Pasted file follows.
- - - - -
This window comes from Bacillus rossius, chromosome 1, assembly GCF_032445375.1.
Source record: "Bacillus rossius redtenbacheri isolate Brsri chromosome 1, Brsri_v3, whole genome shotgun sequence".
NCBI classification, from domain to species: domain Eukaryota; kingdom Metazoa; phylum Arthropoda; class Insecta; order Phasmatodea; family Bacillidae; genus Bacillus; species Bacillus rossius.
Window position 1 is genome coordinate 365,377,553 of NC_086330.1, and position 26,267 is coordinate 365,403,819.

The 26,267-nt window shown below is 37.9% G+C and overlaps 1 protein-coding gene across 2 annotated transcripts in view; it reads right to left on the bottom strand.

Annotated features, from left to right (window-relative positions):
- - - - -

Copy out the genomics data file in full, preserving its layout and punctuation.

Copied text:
This window comes from Bacillus rossius, chromosome 1, assembly GCF_032445375.1.
Source record: "Bacillus rossius redtenbacheri isolate Brsri chromosome 1, Brsri_v3, whole genome shotgun sequence".
NCBI classification, from domain to species: domain Eukaryota; kingdom Metazoa; phylum Arthropoda; class Insecta; order Phasmatodea; family Bacillidae; genus Bacillus; species Bacillus rossius.
Window position 1 is genome coordinate 365,377,553 of NC_086330.1, and position 26,267 is coordinate 365,403,819.

The 26,267-nt window shown below is 37.9% G+C and overlaps 1 protein-coding gene across 2 annotated transcripts in view; it reads right to left on the bottom strand.

Annotated features, from left to right (window-relative positions):